What does it mean to endure? Is it to simply get by? Is it pushing through?
When I think of an endurance race, I think of suffering. Sweating, strain, and pain. I think of having to go past what I think I can do.
I believe that in life, we are racing an endurance race. We are asked to sweat, strain, and suffer pain. Often, our trials feel as if we simply can’t go on. We can’t finish the race. There are times we are so tired, we just want to lay down and sleep. To go away from all our troubles.
But when we pull over and don’t continue on, what are we losing?
With endurance, “generosity can replace animosity. Reflection can bring perception. But reflection and introspection require time. So many… outcomes require… truths to be mixed with time, forming the elixir of experience, that sovereign remedy for so many things.”
“Patient endurance is to be distinguished from merely being ‘acted upon.’ Endurance is more than pacing up and down within the cell of our circumstance; it is not only acceptance of the things allotted to us, it is to ‘act for ourselves’ by magnifying what is allotted to us.” (Neal A. Maxwell)
I know, for myself, that I have gained much while enduring, sometimes without patience, the trials that have been placed before me. I’ve also been granted the tremendous blessings of helping others. I also know that without the trials and tribulations I’ve gone through over the years, I couldn’t have the empathy, love, or patience with others that I have now. I would not be the woman I am now. I wouldn’t have the courage to write online, about my testimony of the Savior.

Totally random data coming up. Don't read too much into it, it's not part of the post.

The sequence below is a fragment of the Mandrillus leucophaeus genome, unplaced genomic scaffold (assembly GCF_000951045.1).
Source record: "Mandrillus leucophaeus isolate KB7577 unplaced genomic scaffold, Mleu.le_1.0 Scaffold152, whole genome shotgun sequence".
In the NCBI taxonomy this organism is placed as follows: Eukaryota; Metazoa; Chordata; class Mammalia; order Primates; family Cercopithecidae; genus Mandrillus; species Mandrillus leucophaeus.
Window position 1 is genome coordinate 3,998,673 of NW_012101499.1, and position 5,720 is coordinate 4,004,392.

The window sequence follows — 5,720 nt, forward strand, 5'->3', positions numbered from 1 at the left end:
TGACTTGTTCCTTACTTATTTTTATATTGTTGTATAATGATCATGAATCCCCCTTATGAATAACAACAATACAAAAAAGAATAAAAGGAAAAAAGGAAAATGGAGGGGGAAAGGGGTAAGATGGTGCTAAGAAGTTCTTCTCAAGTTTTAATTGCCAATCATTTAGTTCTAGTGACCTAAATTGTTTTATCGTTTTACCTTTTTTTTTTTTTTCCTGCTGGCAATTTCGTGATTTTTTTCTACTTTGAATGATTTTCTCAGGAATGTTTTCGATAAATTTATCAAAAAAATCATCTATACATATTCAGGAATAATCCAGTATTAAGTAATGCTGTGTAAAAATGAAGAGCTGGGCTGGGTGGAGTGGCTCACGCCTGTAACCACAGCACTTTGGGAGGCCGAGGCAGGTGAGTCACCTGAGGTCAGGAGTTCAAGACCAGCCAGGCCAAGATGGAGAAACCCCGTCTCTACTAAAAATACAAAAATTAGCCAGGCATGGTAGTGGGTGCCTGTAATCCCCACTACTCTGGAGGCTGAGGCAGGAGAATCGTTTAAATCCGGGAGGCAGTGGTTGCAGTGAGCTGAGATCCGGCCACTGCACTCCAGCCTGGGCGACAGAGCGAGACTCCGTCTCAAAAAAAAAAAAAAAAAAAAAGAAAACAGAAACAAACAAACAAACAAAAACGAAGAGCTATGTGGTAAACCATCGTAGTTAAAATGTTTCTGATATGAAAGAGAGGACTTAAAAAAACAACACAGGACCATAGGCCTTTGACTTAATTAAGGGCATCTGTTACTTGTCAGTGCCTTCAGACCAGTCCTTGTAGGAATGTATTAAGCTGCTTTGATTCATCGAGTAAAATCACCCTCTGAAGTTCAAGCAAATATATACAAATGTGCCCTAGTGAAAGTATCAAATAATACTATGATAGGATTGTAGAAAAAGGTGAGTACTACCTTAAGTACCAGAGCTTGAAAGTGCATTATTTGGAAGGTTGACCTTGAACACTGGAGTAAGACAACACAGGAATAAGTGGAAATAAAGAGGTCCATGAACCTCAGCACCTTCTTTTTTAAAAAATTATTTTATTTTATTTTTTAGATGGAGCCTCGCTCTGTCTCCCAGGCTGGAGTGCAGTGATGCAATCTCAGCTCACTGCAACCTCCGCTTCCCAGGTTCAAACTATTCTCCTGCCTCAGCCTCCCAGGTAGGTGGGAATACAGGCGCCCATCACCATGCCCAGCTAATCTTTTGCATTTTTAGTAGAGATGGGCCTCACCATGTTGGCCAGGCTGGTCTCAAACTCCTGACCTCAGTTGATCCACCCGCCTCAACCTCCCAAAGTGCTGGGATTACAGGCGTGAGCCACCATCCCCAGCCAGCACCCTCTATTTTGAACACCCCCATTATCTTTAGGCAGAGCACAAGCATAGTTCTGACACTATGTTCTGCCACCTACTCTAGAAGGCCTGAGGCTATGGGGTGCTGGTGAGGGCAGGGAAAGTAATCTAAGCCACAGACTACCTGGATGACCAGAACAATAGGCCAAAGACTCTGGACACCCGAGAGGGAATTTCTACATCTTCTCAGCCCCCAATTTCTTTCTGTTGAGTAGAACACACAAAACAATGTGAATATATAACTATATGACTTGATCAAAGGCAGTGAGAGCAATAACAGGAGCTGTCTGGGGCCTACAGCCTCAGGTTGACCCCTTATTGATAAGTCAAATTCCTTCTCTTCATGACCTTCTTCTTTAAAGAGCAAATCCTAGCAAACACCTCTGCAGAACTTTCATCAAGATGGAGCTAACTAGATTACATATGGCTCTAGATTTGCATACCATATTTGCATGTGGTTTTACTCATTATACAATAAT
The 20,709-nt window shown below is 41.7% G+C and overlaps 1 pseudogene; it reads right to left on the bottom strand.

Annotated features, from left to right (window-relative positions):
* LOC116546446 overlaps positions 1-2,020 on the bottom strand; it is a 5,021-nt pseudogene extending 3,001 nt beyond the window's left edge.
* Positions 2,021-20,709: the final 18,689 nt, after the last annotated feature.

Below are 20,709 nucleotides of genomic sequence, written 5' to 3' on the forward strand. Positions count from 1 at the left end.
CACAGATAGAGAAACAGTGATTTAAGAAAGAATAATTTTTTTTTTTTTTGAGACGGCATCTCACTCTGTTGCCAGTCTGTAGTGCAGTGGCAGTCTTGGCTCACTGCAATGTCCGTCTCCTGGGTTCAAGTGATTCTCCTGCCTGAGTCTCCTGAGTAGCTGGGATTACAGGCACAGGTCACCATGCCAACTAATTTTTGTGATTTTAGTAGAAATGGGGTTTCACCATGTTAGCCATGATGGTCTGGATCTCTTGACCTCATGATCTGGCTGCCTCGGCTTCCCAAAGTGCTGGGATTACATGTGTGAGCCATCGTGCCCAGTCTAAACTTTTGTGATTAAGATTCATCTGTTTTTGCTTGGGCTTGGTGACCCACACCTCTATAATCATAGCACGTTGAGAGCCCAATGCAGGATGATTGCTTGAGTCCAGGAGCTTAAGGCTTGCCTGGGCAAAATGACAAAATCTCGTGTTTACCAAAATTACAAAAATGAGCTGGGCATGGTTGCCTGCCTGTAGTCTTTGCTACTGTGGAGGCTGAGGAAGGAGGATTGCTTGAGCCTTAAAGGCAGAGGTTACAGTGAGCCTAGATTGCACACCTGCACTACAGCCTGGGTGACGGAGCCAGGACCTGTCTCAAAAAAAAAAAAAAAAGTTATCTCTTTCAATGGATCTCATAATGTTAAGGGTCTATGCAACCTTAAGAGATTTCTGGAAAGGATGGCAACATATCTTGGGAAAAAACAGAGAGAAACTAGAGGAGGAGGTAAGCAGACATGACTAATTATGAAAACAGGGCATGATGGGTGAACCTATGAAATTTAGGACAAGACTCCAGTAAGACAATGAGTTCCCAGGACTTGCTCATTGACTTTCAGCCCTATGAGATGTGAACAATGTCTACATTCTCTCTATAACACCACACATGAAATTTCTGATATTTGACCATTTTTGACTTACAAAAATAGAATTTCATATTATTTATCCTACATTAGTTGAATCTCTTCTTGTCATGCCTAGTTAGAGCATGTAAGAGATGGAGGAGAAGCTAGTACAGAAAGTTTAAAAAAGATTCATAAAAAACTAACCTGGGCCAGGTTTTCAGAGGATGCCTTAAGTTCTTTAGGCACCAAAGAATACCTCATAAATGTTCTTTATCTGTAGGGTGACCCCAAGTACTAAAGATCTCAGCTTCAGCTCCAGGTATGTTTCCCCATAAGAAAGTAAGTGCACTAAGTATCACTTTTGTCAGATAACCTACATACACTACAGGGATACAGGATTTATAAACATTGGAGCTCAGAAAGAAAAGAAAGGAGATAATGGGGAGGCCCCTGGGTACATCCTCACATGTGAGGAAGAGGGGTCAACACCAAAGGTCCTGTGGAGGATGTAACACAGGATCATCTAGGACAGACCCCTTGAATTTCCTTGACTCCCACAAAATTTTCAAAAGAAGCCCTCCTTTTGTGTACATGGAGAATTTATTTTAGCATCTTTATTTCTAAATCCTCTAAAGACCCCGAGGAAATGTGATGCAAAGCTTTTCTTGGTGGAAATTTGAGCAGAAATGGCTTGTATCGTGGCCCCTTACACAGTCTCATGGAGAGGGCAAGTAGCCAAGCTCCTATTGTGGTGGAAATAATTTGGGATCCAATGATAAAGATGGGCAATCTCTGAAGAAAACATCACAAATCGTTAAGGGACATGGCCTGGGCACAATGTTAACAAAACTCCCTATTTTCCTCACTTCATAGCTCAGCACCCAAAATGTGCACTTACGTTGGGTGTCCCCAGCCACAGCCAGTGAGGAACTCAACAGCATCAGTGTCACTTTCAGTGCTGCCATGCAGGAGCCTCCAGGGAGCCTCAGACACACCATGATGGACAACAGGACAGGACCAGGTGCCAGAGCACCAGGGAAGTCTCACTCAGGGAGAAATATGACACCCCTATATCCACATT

Enduring is also the path to becoming what God knows we can become.
“Imagine yourself as a living house. God comes in to rebuild that house. At first, perhaps, you can understand what He is doing. He is getting the drains right and stopping the leaks in the roof and so on; you knew that those jobs needed doing and so you are not surprised. But presently He starts knocking the house about in a way that hurts abominably and does not seem to make any sense. What on earth is He up to? The explanation is that He is building quite a different house from the one you thought of – throwing out a new wing here, putting on an extra floor there, running up towers, making courtyards. You thought you were being made into a decent little cottage: but He is building a palace. He intends to come and live in it Himself.” (C. S. Lewis)
I love how he described the work God does on us. I know I have felt the knocking being done on me throughout the years, but am glad I’ve learned to appreciate the work done on my living house. And I’m also thankful that God knows how long those experiences and trials should last and it’s not left up to me.
“If certain mortal experiences were cut short, it would be like pulling up a flower to see how the roots are doing. Put another way, too many anxious openings of the oven door, and the cake falls instead of rising.” (Neal A. Maxwell)
I hope we all learn to have gratitude for the work being done on us and endure well our trials.